Wednesday, August 14, 2013

Manga Review: Black Butler GN 14

Black Butler volume 14
Yana Toboso
Yen Press
192 pages
The veil of mystery cast over the Aurora Society’s “absolute salvation” is torn away, and the true mastermind behind the scheme steps forward at long last. In the ensuing battle, Earl Ciel Phantomhive looks on in horror as Sebastian, his infallible manservant, is struck down by the death scythe of an unforeseen combatant. Devil though he may be, even Sebastian is not immune to the blade of a reaper’s scythe. As Sebastian’s cinematic record spills forth, the tale of how a devil became a butler to a little lost lord flickers to life in shades of sepia, blood, and ash… (Source: Goodreads)
Spoiler warning: Review contains spoilers for the Black Butler/Kuroshitsuji series so far. Read on with caution!
The best part of Black Butler's fourteenth volume is not the main story. Let's be real for a moment. We all know this boat is going down and everybody is dying like Yana Toboso is reenacting the Red Wedding on the water. No, for me, what makes this volume stand out from the others is our trip down memory lane through Sebastian's cinematic record, invoked thanks to a certain shinigami's scythe. It is seeing how Sebastian and Ciel became what we know them as: the Earl of Phantomhive and 'one hell of a butler'. It's an origin story that has been books and books in the making and now it is finally here and it is great.

First of all, let's get the big reveal of the previous volume out of the way. Our beloved kooky Undertaker is a shinigami, much like Grell and William and Ronald. In retrospect, is there any surprise behind that reveal? The Undertaker, much like any shinigami, lives and revels in the world of death. It is his job and his world, both among normal folk and his own kind, those that reap souls every day. I'm more surprised that we get to see his eyes! I'm also surprised they did not turn out to be big gaping holes in some kind of weird Night Vale-esque horror twist, but I guess Toboso wasn't going for the Stephen King effect with Undertaker's face.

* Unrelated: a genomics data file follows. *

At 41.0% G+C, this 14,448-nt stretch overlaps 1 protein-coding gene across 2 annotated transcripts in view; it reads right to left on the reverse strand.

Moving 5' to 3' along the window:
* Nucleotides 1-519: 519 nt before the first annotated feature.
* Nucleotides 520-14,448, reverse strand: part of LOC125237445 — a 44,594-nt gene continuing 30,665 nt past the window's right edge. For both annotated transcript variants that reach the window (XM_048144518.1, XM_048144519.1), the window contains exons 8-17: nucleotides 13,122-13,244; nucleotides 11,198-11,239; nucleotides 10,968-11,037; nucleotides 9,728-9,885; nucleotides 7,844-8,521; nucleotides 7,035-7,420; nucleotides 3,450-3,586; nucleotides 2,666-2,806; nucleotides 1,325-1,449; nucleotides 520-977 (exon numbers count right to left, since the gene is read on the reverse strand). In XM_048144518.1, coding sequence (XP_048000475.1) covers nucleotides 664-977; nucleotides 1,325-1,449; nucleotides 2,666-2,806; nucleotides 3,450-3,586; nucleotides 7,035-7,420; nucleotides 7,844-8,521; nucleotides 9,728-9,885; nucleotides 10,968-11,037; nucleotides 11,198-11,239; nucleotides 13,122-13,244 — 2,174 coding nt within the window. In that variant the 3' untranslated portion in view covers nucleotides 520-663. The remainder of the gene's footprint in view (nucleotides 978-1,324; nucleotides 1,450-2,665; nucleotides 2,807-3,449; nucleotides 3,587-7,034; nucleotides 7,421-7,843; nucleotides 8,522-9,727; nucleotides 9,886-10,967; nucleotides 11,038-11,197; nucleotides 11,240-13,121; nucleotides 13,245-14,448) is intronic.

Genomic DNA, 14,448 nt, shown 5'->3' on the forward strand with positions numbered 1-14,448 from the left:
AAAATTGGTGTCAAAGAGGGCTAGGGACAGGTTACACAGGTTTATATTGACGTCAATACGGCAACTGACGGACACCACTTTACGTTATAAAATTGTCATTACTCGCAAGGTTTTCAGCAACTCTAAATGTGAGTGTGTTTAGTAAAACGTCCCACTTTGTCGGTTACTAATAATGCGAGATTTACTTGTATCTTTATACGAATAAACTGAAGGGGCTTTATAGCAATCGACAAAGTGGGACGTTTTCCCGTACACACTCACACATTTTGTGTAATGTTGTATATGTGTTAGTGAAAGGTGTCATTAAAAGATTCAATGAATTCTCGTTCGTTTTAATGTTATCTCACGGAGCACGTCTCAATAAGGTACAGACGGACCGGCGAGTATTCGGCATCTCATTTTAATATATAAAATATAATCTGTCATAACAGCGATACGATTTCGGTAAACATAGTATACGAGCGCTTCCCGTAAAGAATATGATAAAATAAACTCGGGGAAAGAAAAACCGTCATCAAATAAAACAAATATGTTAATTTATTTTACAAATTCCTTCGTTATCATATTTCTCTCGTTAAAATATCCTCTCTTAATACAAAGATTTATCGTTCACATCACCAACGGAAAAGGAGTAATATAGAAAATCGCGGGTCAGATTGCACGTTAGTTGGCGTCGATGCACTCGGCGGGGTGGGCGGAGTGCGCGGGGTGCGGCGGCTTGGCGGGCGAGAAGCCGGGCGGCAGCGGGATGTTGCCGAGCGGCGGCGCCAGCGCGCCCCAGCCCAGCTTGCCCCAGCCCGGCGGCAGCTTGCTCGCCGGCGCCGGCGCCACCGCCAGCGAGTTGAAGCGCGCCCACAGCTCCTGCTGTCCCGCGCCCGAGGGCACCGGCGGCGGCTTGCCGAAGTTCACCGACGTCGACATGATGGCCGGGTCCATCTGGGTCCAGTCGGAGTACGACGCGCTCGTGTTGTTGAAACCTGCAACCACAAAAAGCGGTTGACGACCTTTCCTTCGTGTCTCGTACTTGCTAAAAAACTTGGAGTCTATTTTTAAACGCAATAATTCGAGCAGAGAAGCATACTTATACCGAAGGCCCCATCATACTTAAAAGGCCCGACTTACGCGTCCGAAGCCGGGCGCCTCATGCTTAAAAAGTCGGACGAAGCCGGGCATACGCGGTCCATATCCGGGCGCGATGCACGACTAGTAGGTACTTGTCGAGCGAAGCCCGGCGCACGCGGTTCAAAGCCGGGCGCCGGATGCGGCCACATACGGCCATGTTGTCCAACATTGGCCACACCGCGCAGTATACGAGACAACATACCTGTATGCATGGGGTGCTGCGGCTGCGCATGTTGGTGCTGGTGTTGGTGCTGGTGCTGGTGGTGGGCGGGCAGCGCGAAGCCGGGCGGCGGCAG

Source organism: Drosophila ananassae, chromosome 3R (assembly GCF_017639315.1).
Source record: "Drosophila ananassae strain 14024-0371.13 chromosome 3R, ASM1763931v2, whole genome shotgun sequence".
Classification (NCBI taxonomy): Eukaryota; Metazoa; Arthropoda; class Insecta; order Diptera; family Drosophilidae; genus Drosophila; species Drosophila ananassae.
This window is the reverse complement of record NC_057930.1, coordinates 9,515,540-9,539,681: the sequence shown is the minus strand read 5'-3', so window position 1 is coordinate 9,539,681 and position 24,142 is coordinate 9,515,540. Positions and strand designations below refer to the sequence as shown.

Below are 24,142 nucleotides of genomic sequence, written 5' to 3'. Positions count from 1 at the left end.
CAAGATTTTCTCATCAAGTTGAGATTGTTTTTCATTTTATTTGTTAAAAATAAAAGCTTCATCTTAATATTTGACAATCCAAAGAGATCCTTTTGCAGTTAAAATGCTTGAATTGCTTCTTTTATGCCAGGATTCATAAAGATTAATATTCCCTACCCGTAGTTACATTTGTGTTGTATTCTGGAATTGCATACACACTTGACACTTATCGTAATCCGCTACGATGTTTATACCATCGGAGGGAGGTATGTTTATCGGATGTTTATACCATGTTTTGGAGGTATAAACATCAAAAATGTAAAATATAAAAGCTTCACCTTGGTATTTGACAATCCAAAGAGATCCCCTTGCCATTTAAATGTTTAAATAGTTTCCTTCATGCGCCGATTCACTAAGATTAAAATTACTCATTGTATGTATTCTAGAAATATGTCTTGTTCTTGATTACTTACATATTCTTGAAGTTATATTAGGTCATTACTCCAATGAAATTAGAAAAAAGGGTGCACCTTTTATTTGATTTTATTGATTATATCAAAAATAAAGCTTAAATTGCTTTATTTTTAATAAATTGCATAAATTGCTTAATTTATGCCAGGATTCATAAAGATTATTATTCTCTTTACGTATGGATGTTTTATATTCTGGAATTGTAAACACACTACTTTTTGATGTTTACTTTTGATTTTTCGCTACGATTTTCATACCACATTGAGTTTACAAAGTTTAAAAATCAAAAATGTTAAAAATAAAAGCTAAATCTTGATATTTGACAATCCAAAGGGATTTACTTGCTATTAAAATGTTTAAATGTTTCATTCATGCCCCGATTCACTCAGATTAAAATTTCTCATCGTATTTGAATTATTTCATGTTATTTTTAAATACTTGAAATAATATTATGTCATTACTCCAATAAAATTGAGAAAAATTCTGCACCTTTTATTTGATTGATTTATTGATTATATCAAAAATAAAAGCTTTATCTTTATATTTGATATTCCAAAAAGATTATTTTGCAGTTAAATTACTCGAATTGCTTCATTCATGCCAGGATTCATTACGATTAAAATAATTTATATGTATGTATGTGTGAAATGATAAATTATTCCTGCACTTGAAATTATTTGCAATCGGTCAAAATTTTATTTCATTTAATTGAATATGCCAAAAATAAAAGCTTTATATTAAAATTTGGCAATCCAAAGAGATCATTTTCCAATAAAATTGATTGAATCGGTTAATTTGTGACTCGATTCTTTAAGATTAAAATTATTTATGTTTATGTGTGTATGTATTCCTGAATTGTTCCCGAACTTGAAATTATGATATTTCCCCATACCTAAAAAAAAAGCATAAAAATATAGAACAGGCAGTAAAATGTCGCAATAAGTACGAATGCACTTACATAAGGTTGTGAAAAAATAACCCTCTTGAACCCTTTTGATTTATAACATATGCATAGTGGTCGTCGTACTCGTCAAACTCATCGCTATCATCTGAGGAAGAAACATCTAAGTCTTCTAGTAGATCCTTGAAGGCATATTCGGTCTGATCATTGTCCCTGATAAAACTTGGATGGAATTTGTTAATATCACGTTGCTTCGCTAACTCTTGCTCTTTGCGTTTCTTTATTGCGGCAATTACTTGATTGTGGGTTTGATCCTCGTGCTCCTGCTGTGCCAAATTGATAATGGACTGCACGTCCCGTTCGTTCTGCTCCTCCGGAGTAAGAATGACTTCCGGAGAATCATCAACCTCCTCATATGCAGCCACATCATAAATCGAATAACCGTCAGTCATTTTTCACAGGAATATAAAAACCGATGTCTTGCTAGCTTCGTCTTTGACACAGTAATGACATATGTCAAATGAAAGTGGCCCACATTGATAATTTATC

I have to admit though, despite grabbing the spotlight in the previous volume, our jolly crew of shinigami don't do much in this volume. Okay, they do but they don't dominate the narrative like they once did. So when they do act, it's rather on the periphery on my interest. Yes, yes, Ronald, I see your wee lawnmower in action! Move out of the way, you're blocking my line of vision - let me see Sebastian (yes, I'm afraid I'm one of those rotten girls who think Sebastian Michaelis is an absolutely stunning bit of ink on the page)!
The stars of this series are the stars of this volume, after volumes of being ousted from attention by characters like the Undertaker and Lizzie and Grell. These stars are Ciel and Sebastian, and they continue to prove why this manga is called Kuroshitsuji and not Kuroshinigami. Ciel's story of vengeance is compelling enough, but when you add in Sebastian and their Faustian pact, it becomes a must-read for anyone who likes their Victorian horror manga with an added dark, bloody edge.
As readers, we learn so much about the relationship between Ciel and Sebastian in this volume's opening. We see Sebastian learn to become Ciel's butler. We see Sebastian gain the trust of a young boy who is still dealing with the scars of losing his family and the abuse that followed, the abuse that he was saved from only by the assistance of a handsome demon who happened to step into his life. These two people, who are now forever tied to each other, one soul chained to the other - it is their story that we are finally looking deep into to see the truest forms of Sebastian Michaelis and Ciel Phantomhive.
Speaking of Ciel, Toboso clearly had fun drawing his various outfits in this volume. The costumes and clothes in this book are truly stunning! I can see a lot of potential Ciel Phantomhive cosplay just in this one book, although it would take a whole lot of skill for the costumer. Toboso's art style has always been this beautiful, detailed style that embodied a dark Gothic style, and in this volume, that certainly comes out more than ever. Also, can we get a full color Black Butler art book some time soon? Pretty please, Yen Press? It would be ace!

Don't worry; if you're bored by the Aurora Society story line, it ends in this volume. The rest of the book includes an Easter celebration one-shot and the start of a new story arc in which Ciel is apparently investigating a boys' school where snobs rule supreme and the Sapphire Owl House's housemaster is super sexy. It looks to be an exciting story to read, definitely more friendly and less zombie-filled than the last one, and seeing Ciel in a school uniform makes one wonder how he would have grown up if his family hadn't been massacred - but that's a point for another post... Still, Black Butler continues to be an entertaining, thrilling series. Now it's time to see what else this manga can do.
You can read about future volumes of Black Butler at the series' page at Yen Press' website.

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